Sprinkled throughout these worlds are Quills, the main in-game currency, and the magical Pagies, which are typically obtained by completing a specific quest. Nabbing more Pagies allows you to unlock more areas to explore.

 

The hugeness of these areas has its pros and cons. It's awesome running around in such a massive area and discovering every little thing there is to find, especially when you can make the levels even bigger by spending a few Pagies. On the other hand, levels can be so expansive that it's easy to get lost or forget where you need to go to press forward.

Yooka-Laylee Moodymaze Marsh

(via Playtonic Games)

In Banjo-Kazooie, there were 100 collectible music notes in every level. They were like breadcrumbs, guiding players through the level to lead them into areas they haven't yet explored. In Yooka-Laylee, Quills serve a similar function, but even though there are 200 of them in each world, they manage to feel even more sparse, and with larger worlds it becomes more difficult to use them as an indicator of yet-unexplored territory.

 

The music in the game was also written by the guys who did Donkey Kong Countryand Banjo-Kazooie, so it's excellent. Not only is it evocative and perfect for the worlds you're exploring, but it changes subtly as you travel into different areas within the same world. The character speech is more divisive, consisting of grunts, groans and squawks. Back in 1998, it was tough to put full voice acting in a game, but Yooka-Laylee opts for the classic style despite technological advances. Whether you find this charming or irritating will depend entirely on your disposition.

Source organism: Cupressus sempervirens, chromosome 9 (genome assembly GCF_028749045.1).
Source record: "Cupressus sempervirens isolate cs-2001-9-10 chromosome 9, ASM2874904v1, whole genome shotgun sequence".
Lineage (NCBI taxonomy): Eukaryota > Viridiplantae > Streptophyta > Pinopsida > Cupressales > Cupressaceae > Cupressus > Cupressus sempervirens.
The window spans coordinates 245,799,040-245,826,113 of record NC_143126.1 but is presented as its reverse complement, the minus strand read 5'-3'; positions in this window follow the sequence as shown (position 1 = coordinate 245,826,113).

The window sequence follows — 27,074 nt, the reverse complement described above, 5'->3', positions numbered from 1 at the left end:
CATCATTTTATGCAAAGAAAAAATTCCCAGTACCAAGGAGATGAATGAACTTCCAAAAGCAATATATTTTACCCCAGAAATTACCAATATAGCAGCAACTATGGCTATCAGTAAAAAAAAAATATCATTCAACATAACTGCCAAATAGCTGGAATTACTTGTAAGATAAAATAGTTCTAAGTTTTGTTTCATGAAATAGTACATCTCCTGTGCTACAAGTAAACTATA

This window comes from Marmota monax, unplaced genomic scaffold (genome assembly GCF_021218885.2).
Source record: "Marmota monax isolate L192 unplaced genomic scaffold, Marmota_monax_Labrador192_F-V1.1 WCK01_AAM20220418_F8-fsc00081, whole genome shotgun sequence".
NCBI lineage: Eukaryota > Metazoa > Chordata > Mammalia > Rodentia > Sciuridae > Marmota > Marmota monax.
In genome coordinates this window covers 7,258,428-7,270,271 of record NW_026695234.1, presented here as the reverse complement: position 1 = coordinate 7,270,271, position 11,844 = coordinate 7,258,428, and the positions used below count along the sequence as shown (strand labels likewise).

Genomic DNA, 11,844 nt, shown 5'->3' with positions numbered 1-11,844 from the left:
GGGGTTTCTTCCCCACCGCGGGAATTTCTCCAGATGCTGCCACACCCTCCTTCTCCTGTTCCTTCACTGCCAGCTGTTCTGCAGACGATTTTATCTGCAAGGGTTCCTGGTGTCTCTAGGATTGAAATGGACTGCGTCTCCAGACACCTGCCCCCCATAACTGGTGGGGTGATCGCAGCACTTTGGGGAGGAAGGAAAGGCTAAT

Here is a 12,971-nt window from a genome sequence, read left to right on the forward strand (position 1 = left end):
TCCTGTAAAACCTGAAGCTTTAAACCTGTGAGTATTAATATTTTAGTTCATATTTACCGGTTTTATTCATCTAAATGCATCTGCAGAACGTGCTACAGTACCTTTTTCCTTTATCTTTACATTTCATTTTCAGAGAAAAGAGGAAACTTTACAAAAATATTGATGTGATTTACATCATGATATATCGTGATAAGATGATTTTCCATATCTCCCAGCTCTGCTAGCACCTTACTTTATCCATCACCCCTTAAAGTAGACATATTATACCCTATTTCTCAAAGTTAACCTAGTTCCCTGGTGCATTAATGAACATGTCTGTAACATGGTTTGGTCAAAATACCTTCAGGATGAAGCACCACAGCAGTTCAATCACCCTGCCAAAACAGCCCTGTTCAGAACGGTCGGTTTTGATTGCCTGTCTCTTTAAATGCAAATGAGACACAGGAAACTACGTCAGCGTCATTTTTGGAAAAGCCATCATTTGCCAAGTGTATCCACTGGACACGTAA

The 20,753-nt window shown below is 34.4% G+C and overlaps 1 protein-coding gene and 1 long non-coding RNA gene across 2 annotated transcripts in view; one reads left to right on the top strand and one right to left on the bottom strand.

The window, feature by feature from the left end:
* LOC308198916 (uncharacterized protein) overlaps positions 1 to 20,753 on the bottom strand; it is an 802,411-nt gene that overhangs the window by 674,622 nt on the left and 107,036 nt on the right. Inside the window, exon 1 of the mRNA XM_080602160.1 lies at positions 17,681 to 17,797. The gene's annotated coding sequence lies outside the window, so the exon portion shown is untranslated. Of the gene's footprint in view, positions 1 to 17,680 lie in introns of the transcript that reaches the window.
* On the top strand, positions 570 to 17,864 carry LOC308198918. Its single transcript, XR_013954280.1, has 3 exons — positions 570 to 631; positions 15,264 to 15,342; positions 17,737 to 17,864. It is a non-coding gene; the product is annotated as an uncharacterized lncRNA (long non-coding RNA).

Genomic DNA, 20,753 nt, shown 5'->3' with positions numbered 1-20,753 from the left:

Yooka-Laylee Capital Cashino

(via Playtonic Games)

My biggest gripe with the game is the camera controls, which fluctuate between being unresponsive and too sensitive. There were times where I actually had to take a break from playing because the camera was moving around so much I got motion sickness. I don't know if it's due to the rest of the game looking so modern, but the camera controls sometimes feel worse than what was available 20 years ago.

But if you can get past the sometimes-wonky camera angles, you'll find a game that's worth playing. And even though it's brightly colored and whimsical, don't mistake it for child's play. Yooka-Laylee is a challenge, and it never spoon-feeds you solutions to problems that are stumping you. Platforming challenges might make you retry again and again and again, and puzzles will require you to really think before you uncover the answer.

 

 

Yooka-Laylee Galleon Galaxy

(via Playtonic Games)

Despite its missteps, I hope Yooka-Laylee will inspire more 3D platformers like it, and that those games will be more willing to take risks, do new things and do what they can not to rest on the laurels of what happened in the pat. With Super Mario Odyssey coming out later this year, I'm very curious to see how it compares.

Yooka-Laylee is available now for Mac, Windows, Linux, PlayStation 4 and Xbox One, with a Nintendo Switch release slated for later this year. Find out how to get them here.

 

Love old school games? Click HERE to read our review of the awesome retro remake of Wonder Boy: The Dragon's Trap.